Unless otherwise noted, the physics colloquia are held in Room 307 of the Science and Engineering Research Facility. Refreshments are served at 3:00 p.m. with the talk following at 3:30. The 2017 colloquia are available here, with the archives from previous semesters available Webcast archives.
Bruce D. Gaulin, McMaster University
Quantum Ground States in Real Frustrated Magnets
The pyrochlore lattice, a network of corner-sharing tetrahedra, is one of the most pervasive crystalline architectures in nature that supports geometrical frustration. We and others have been interested in a family of rare earth pyrochlore magnets, that can display quantum S=1/2 magnetism on such a lattice. The ground states for these materials may be described by a model known as "spin ice", a model with the same frustration and degeneracy as solid ice (the kind you skate on), as well as by a quantum version of this model known as "quantum spin ice" that possesses an emergent quantum electrodynamics. I'll describe how this comes about and how we can understand these materials, with an emphasis on modern neutron scattering. I'll also briefly discuss how fragile some of these quantum ground states seem to be with respect to weak quenched disorder, which is hard to avoid in real materials.
Greg Fiete, University of Texas
Searching for New Topological Phases in Correlated Materials
Recent years have seen rapid advances in the theoretical understanding of materials with strong spin-orbit coupling, and experiments have identified new classes of materials exhibiting unusual electrical properties. Many of these discoveries fall in the class of "topological materials". In this talk, I will summarize some of the recent developments in this field and highlight some of our own work based on a combination of model Hamiltonian studies and first-principles approaches to guiding experimental discovery of these phases in transition metal oxides. Some potential device applications will also be described.
Chris A. Tulk, Oak Ridge National Laboratory
Water Ices, an Age Old System, when Compressed to Ultra-High Pressures Present New Challenges for Physicists and Chemists
Water, and it’s solid form ice, has been known to be ubiquitous throughout the universe for some time. Indeed ice and it’s compounds have been studied for hundreds of years, yet only in the last 50 years or so have we began to understand fully its crystallographic diversity. The ice that we experience every day is well known to be structurally hexagonal with a negative Clausius–Clapeyron relation between the solid and the melt. However, under varying pressure and temperature conditions at least 16 different crystallographic structures, and a multitude of glassy and amorphous solid forms, of pure water ice have been experimentally shown to exist. It is likely one of the most structurally diverse molecular systems known. The pressure and temperature conditions in question range from the high vacuum of outer space to multi-Mbar (greater than 100 GPa) conditions and from below liquid nitrogen temperature up to several thousand Kelvin. Most recently the ‘holy grail’ of ice research encompasses two main themes. One is the proposed formation of a non-molecular form of ice, known as ice X, where the hydrogen atom is proposed to sit mid-way between two oxygen atoms. In such a case it is not possible to distinguish a water molecule in the system. In planetary systems where pressures reach multi-mega bar conditions, this is the most likely structure to form. The second is the physical relationship between the multitude of non-crystalline, or glassy and amorphous, forms of ice that form at cryogenic conditions. This includes transformations between distinct amorphous forms and the possibility of a second critical point of deeply super-cooled liquid water. In this presentation I will give a broad overview of the vast structural diversity of solid water, the current challenges we face in understanding this most fundamental of systems, the unique role that neutron scattering plays in understanding water and the most advanced techniques available for studying water at extreme conditions.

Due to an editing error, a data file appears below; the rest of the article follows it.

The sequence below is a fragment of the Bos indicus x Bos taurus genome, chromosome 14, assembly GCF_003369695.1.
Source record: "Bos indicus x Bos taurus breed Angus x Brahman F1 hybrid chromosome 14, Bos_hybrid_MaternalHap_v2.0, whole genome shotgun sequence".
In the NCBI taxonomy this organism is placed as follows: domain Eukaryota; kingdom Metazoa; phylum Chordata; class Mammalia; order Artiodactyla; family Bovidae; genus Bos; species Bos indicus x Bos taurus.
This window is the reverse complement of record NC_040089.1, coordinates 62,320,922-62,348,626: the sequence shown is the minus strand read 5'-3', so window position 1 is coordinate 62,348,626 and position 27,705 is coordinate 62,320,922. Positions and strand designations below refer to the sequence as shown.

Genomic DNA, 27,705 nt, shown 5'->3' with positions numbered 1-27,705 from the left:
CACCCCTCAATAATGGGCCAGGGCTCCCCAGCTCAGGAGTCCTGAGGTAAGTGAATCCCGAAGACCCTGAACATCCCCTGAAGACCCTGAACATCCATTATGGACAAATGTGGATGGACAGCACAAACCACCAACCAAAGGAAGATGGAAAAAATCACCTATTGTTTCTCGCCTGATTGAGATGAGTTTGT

Samindranath Mitra, PRL Staff
Physics After the Lab and the Desk: Your work in PRL
Physics research takes place mostly at your desk, at the keyboard, in the lab. You communicate results through posters, talks, and papers -- leading to, hopefully, wide dissemination and recognition. The sequence entails interacting with journal editors, referees, conference chairs, journalists, and so on. I will focus on this post-research collaborative process in physics, primarily through the lens that is Physical Review Letters.
Gail McLaughlin, North Carolina State University